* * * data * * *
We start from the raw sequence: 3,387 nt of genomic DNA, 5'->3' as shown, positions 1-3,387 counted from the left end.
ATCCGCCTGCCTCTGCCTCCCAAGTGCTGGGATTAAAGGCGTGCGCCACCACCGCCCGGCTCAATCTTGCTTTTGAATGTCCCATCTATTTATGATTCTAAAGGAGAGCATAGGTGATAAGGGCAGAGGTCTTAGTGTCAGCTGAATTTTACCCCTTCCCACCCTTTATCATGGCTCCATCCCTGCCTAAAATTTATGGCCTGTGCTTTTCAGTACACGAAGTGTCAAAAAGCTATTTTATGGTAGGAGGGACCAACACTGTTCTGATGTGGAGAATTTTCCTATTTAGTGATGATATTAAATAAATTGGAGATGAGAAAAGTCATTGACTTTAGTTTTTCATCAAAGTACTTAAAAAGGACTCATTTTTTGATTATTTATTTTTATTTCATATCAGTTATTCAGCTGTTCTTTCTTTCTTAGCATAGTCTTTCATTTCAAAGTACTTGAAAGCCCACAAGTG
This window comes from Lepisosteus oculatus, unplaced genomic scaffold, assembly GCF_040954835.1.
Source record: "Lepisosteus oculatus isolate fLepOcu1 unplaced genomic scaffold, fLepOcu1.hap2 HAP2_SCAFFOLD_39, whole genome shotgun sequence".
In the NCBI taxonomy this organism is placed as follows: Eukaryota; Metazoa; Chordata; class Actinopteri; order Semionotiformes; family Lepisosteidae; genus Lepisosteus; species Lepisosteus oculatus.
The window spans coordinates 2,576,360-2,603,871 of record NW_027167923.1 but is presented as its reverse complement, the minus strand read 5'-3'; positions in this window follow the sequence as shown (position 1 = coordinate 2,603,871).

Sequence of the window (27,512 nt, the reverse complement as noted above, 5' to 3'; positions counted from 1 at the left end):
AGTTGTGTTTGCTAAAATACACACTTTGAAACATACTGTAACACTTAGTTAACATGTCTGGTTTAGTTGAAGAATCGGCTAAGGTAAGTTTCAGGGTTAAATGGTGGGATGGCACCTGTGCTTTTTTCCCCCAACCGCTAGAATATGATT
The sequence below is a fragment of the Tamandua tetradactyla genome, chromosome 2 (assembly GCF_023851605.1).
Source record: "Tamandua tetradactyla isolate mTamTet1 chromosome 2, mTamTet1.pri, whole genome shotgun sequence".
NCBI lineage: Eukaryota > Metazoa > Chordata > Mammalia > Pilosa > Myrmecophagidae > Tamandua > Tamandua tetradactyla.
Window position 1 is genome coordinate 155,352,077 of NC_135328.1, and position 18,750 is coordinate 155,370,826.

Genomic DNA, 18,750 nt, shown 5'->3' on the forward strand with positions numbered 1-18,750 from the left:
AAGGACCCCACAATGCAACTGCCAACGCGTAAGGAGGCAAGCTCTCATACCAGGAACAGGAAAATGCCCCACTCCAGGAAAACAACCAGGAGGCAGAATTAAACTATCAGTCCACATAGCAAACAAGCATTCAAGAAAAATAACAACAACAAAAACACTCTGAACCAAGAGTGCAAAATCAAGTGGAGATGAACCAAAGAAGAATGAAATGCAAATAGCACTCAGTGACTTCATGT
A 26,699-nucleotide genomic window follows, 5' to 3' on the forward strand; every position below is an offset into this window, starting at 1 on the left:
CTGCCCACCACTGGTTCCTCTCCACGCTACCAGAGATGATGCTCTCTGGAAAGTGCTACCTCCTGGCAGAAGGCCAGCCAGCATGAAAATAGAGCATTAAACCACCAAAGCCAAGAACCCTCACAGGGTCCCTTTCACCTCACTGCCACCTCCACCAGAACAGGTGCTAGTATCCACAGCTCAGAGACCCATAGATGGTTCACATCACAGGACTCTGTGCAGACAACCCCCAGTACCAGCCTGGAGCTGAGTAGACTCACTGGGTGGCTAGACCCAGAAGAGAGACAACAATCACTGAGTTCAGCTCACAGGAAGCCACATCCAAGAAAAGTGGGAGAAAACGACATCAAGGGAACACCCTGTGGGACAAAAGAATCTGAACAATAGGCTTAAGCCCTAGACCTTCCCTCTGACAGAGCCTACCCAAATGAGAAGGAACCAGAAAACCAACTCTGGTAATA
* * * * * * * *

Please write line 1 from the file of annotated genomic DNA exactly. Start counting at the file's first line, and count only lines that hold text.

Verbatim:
We start from the raw sequence: 3,387 nt of genomic DNA, 5'->3' as shown, positions 1-3,387 counted from the left end.